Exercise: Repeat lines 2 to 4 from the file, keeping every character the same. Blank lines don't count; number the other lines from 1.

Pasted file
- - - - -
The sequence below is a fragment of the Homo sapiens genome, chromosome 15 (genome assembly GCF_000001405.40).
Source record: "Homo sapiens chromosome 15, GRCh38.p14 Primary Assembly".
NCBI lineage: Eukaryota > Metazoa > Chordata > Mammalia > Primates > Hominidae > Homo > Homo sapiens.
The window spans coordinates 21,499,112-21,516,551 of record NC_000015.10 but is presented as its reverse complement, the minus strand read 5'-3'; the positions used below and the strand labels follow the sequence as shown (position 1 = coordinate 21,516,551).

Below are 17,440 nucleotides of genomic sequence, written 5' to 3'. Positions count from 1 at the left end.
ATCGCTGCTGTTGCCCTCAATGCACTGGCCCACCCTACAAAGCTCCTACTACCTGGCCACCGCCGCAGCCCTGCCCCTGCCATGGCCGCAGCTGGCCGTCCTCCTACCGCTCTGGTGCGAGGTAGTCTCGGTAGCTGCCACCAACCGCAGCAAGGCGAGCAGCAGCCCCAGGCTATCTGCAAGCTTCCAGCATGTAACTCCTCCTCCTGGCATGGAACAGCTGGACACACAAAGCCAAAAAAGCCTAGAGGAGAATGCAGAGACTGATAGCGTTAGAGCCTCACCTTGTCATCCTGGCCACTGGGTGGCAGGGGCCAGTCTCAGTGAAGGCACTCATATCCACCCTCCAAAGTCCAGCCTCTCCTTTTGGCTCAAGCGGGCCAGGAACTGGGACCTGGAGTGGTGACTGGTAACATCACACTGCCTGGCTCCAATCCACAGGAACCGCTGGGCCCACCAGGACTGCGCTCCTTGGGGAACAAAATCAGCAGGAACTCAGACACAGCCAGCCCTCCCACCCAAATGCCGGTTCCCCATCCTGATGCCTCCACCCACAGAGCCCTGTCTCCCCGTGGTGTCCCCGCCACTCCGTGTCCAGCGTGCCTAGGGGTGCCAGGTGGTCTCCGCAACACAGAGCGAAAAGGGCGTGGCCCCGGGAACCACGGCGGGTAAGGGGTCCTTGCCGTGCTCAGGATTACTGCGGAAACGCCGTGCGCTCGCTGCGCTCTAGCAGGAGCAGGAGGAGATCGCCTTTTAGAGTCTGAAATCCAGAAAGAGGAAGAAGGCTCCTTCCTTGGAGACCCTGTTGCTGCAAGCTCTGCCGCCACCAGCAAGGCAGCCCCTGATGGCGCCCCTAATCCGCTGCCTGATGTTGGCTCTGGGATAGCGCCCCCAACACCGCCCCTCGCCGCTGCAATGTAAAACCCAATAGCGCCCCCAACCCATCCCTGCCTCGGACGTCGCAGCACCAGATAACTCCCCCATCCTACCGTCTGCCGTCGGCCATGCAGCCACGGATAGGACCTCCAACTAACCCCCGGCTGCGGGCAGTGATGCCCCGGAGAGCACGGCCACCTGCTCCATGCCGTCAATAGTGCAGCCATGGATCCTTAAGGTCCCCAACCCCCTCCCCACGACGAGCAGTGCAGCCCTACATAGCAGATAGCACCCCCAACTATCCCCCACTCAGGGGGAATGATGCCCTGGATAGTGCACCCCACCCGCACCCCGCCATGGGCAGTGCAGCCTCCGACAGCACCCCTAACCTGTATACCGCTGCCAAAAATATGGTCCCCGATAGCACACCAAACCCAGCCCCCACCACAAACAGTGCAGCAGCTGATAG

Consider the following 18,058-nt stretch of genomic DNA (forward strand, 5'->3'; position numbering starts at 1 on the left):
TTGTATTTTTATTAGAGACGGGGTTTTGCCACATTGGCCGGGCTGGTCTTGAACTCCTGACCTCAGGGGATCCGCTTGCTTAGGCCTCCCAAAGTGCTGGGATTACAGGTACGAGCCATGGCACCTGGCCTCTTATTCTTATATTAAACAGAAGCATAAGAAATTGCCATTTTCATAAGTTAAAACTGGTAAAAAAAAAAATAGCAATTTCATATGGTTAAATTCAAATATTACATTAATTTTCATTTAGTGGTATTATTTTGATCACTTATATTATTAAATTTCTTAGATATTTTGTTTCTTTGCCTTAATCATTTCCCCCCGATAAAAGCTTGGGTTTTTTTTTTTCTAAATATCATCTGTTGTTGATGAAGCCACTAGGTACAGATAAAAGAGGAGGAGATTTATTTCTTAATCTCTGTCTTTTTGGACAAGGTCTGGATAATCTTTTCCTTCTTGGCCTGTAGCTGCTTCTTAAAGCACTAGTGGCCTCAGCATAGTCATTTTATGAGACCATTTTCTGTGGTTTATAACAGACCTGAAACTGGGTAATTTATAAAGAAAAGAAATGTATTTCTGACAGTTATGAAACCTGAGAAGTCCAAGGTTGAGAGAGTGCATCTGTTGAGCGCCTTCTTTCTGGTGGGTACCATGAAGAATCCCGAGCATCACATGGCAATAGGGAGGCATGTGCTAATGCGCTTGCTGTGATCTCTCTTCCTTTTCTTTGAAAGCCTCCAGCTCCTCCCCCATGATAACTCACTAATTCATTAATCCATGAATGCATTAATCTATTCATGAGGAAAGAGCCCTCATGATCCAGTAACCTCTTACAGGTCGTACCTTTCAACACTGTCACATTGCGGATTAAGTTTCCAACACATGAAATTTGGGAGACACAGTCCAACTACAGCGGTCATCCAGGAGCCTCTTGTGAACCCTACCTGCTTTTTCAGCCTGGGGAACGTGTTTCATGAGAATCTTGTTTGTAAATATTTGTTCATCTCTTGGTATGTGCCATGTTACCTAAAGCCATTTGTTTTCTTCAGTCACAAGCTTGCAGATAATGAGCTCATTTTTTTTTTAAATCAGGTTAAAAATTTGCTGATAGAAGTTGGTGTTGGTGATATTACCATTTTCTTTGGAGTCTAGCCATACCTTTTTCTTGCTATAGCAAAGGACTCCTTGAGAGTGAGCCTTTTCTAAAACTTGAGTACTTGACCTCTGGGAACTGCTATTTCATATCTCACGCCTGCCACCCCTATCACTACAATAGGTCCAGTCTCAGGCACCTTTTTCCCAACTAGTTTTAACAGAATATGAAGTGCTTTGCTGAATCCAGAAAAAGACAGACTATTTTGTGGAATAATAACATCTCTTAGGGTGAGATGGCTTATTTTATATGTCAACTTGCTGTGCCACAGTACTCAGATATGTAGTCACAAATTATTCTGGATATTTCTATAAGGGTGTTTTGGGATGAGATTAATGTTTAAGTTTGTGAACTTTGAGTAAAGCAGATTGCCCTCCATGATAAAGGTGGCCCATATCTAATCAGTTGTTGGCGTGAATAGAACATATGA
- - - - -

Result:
Source record: "Homo sapiens chromosome 15, GRCh38.p14 Primary Assembly".
NCBI lineage: Eukaryota > Metazoa > Chordata > Mammalia > Primates > Hominidae > Homo > Homo sapiens.
The window spans coordinates 21,499,112-21,516,551 of record NC_000015.10 but is presented as its reverse complement, the minus strand read 5'-3'; the positions used below and the strand labels follow the sequence as shown (position 1 = coordinate 21,516,551).